The first academic day on Saturday, 24 October, started with the presentation of Prof. Dr. Alexandros Kioupkiolis, Faculty of Law, Economic and Political Sciences, Aristotle University of Thessaloniki, on law and ideology in contemporary deliberative democracy, introducing the audience to the constitution of democracy in John Rawls’ deliberative democracy and in Michael Hardt’s and Antonio Negri’s radical democracy of the multitude. Prof. Dr. Saul Newman, Department of Politics, Goldsmiths University of London, continued with his presentation on post-anarchism and critical legal theory in which he elucidated the notions of anarchism, post-anarchism, an-archy, and post-structuralism, concluding on the remark that anarchism could be mostclosely associated with justice. Prof. Dr. Wojciech Sadurski, The University of Sydney Law School, then presented on the relationship between liberalism and law and how to solve the dilemmas of pluralism and legitimacy, addressing the concepts of comprehensive and restrictive liberalism while juxtaposing the motives for legislation with the effects of legislation. The morning session then concluded with the presentation of Dr. Cormac Mac Amhlaigh, Edinburgh Law School, The University of Edinburgh, on the public/private divide and the law, elaborating on the law’s relationship to justice and the issue of judges’ lacking legitimacy in imposing their ideological views in the application of law in particular cases. The afternoon session was opened by the presentation of Prof. Dr. RobertEsser, Faculty of Law, Passau University, on the influence of politics and ideology on national criminal law, addressing particularly the nature of criminal law as a steering parameter and steering matter.
He was followed by Dr. Marija Bartl, Faculty of Law, University of Amsterdam, who presented on the topic of “Ideology as Knowledge in European Private Law”, elucidating the dichotomy of politically communicated goals and goals outside the political sphere, while taking theEuropean Union Online Internal Market as an example of an ideology proposing an ever closer union and economic integration in all fields.
Dr. Heloise Weber, School of Political Science & International Relations, the University of Queensland, Australia, completed the presentations of that day with her reflections on the politics of law and global development, addressing the 2015 Sustainable Development Goals and noting their alignment with commercial law as well as an emphasis on market access.The second conference day on Sunday, 25 October, was opened with the presentation of Prof. Dr. Niels Petersen, Faculty of Law, Münster University, on the role of ideology in the debate on the democratic deficit of the European Union, analyzing how the conservativecritique of the integration process put forward notions of sovereignty and democratic legitimacy in pursuing its agenda.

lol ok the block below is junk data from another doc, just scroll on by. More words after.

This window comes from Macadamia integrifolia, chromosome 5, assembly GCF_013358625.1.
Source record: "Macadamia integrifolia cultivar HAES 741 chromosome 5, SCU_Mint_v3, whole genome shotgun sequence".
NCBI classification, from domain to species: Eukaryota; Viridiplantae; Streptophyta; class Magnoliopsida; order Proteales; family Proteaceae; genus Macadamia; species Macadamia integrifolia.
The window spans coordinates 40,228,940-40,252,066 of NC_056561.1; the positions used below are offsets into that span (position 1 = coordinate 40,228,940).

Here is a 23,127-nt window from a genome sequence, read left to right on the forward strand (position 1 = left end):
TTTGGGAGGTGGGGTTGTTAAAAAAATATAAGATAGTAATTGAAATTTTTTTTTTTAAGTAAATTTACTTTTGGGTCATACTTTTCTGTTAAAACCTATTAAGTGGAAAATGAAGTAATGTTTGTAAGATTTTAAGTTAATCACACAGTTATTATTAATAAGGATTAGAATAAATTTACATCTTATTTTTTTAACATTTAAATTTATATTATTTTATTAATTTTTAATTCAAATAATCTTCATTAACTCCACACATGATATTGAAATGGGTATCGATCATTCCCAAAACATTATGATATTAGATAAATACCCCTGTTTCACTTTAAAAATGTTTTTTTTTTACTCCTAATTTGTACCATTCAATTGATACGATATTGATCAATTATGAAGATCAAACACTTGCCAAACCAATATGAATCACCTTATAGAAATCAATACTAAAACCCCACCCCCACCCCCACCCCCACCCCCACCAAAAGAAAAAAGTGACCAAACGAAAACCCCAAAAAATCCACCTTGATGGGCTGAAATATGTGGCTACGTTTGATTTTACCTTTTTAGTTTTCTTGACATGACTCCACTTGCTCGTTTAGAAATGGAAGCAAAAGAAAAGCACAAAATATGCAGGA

He was followed by Dr. Michael Wilkinson, Law Department, London School of Economics, who presented on ideology, austerity and authoritarian liberalism in the crisis of the European Union, addressing the questions whether economic liberalism is authoritarian and particularly elaborating on a process of de-constitutionalization consisting of de-democratization and a threat of de-legalization. Hon. Slavic Banic, Judge of the Constitutional Court of the Republic of Croatia, then continued with her presentation on ideology and law in Croatian constitutional jurisprudence, analyzing the legacy of socialist and communist ideology, war and post-war legislation on Croatian constitutionalism, and concluding on the critical notion that constitutional court decisions are still often perceived as obstacles to the political process. The next presentation was delivered by Dr. Stephen Skinner, Law School, University of Exeter, on ideology and criminal law under fascism and democracy, addressing Italy’s and Great Britain’s usage of criminal law as a tool of repression in the interwar period, while focusing on the analysis of connections and similarities regarding punishment and political offenses.
Prof. Dr. He Li, Department of Political Science, Merrimack College, USA, concluded the morning session with his remarks on the battle of ideas and its impacts on the rule of law in China, elaborating on the ideological underpinnings of China’s development of the rule of law driven by an emphasis on good governance instead of electoral democracy.The afternoon session comprised two presentations. Prof. Dr. Bidyut Chakrabarty, Department of Political Science, University of Delhi, addressed the phenomenon of left radicalism in India as a voice against a neoliberal capitalist order, particularly focusing on India’s regional imbalances and their correlation to neoliberal extremism.
Finally, Dr. Jonathan Liljeblad, School of Law, New England University, presented Myanmar’s 2008 constitution as a hybrid of multiple ideologies, carving out a non-linear legal development with influences from common law, socialist law, customary law, and civil law which are reflectedin the 2008 constitution. Prof. Dr. Ingwer Ebsen, Faculty of Law, Frankfurt University, then completed the conference with some concluding remarks.Every panel was supported by moderators including Dr. Nilubol Lertnuwat, Faculty of Law, Thammasat University, Virot Ali, Faculty of Political Science, Thammasat University, Assist. Prof. Dr. Kittisak Prokati, Faculty of Law, Thammasat University, Thitirat Thipsamritkul, Faculty of Law, Thammasat University, Prof. Dr. Ingwer Ebsen, Faculty of Law, Frankfurt University, and Dr. Duc Quang Ly, CPG, Faculty of Law, Thammasat University.